The use of the lateral line shows the reverse trend becoming more important the deeper you go. Mesopelagic fish that specialised in the lateral line (25%) were less than those found in the abyss (49%). However, in both environments the lateral line was the second most important sensory system. This pattern of increasing importance of non-visual senses in deeper waters continues to hold for the other senses also. When shifting from the mesopelagic to the abyss, species with above average gustation areas (taste) increased from 10% to 34% , and from 3% to 37% for olfaction.

This pattern shows that the sensory environment of the abyss is markedly different than the open waters of the deep sea. Vision was clearly dominant in the mesopelagic waters, and this may be due to the abundant sources of bioluminescence found in this environment. This is quite evident when comparing the species between the two depth categories. Bioluminescent species were common in the mesopelagic, but not a single bioluminescent species was found in the abyss. With a lack of any visual cues for feeding or mating it is not surprising that non-visual senses begin to become more dominant at greater depth.

Wagner, H. (2001). Sensory Brain Areas in Mesopelagic Fishes Brain, Behavior and Evolution, 57 (3), 117-133 DOI: 10.1159/000047231
Wagner, H. (2001). Brain Areas in Abyssal Demersal Fishes Brain, Behavior and Evolution, 57 (6), 301-316 DOI: 10.1159/000047249

Monday, May 10, 2010

The Wolffish

Sometimes you come across some really cool videos that make you feel like a kid again. For me these are some of those videos showing wolffish feeding on prey, and just hanging. I got these videos over at Eclectic Echoes where he gives a great run down of this species - the Atlantic Wolffish (Anarhichas lupu).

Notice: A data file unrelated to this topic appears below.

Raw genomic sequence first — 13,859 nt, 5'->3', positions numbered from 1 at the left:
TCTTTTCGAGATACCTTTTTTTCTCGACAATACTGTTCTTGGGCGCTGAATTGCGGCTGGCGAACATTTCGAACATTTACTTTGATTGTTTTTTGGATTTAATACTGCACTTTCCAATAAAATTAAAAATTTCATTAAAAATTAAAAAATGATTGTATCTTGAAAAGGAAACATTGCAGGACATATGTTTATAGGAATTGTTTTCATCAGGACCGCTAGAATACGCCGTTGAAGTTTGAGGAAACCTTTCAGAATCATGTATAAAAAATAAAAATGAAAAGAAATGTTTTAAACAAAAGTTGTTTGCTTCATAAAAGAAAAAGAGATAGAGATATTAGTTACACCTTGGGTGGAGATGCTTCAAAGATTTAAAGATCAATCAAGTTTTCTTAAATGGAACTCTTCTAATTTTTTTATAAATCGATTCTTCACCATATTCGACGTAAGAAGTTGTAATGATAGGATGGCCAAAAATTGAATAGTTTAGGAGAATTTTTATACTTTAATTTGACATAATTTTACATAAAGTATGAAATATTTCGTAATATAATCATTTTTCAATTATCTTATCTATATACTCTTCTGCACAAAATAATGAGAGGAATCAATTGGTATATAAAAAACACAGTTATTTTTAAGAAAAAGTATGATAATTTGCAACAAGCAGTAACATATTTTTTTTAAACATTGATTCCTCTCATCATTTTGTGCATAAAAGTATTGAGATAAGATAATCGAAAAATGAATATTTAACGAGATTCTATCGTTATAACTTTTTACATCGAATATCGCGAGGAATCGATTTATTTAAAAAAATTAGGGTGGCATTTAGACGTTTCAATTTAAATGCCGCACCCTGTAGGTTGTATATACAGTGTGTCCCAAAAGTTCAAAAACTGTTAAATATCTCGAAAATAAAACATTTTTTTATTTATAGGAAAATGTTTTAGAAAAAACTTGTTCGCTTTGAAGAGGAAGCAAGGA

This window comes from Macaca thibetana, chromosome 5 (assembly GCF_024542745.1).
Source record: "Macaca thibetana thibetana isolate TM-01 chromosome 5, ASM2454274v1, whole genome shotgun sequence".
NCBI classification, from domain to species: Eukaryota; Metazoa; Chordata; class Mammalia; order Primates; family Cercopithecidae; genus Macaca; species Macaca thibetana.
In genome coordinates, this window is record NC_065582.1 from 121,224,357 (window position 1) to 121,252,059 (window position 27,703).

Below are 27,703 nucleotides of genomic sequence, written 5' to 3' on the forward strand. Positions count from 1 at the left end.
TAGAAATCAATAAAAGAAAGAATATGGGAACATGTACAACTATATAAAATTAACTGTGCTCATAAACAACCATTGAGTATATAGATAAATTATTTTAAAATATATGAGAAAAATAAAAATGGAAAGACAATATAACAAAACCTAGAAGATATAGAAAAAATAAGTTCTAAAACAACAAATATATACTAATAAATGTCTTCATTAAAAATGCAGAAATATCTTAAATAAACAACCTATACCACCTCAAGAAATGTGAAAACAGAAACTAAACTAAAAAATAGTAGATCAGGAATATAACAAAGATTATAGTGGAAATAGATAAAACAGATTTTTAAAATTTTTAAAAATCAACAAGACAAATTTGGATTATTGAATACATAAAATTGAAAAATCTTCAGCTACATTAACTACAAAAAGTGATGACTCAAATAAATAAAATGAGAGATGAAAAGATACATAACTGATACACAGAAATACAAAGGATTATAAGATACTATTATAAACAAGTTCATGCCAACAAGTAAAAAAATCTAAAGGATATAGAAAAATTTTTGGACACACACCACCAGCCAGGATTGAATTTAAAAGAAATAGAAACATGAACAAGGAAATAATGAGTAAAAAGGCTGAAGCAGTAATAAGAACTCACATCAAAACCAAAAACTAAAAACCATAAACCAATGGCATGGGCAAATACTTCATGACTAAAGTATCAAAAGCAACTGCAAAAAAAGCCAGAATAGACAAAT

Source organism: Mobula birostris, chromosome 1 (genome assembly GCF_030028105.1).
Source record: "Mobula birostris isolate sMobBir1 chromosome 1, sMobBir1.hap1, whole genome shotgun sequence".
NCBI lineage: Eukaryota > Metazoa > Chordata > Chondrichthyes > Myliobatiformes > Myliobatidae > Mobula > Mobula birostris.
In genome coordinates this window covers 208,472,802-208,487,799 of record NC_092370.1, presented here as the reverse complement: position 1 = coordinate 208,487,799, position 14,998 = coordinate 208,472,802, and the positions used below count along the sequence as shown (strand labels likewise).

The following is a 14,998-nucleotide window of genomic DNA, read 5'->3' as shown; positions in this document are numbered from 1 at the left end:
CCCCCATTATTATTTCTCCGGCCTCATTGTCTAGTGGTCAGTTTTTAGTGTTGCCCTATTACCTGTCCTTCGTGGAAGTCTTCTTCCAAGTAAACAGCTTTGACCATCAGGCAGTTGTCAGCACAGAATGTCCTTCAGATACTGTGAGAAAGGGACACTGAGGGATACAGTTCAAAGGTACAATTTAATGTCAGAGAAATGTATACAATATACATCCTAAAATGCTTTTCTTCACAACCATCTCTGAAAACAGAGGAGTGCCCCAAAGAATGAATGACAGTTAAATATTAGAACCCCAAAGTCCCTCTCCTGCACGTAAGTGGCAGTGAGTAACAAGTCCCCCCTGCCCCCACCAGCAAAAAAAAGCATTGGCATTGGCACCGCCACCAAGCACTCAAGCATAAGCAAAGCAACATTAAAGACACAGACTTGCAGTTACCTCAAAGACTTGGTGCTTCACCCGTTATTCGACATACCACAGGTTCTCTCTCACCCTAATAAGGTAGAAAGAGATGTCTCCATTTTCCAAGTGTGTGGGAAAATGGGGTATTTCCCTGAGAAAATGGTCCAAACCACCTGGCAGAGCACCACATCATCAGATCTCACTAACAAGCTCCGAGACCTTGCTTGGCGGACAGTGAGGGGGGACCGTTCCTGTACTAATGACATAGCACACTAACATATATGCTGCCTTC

Wolffish devouring a crab.

Wolffish eat a sea urchin.

Wolffish pair.

from CLF (credit: Jonathan Bird) on Vimeo.


Tuesday, May 4, 2010

Turbidity: A Safe Haven For Prey?

Turbidity is well known for its negative impact on fish feeding ability. As turbidity increases the visual range of the predator decreases, which leads to a reduction in the area searched, and therefore a lowered encounter rate. But what is one fish's garbage maybe another's treasure. The authors of this paper investigated whether turbidity can also provide a cover, or safe haven, for prey fish making them harder to detect.

In the experiment two predators were used, including the yellow perch (Perca flavescens), and the black bullhead (Ameiurus melas). These predators differ significantly in their sensory modes of feeding with the yellow perch relying on vision, and the black bullhead relying on chemosenses. Their unfortunate prey for this experiment were fathead minnows (Pimephales promelas). Fathead minnows were placed into a three chambered aquarium, and in order to feed from artificial feeders, they had to make a choice between two chambers. The authors manipulated the choice chambers with clear or turbid water, and with the predators. The variable measured was either the number of minnows feeding in the treatment chamber, or the number of mortalities.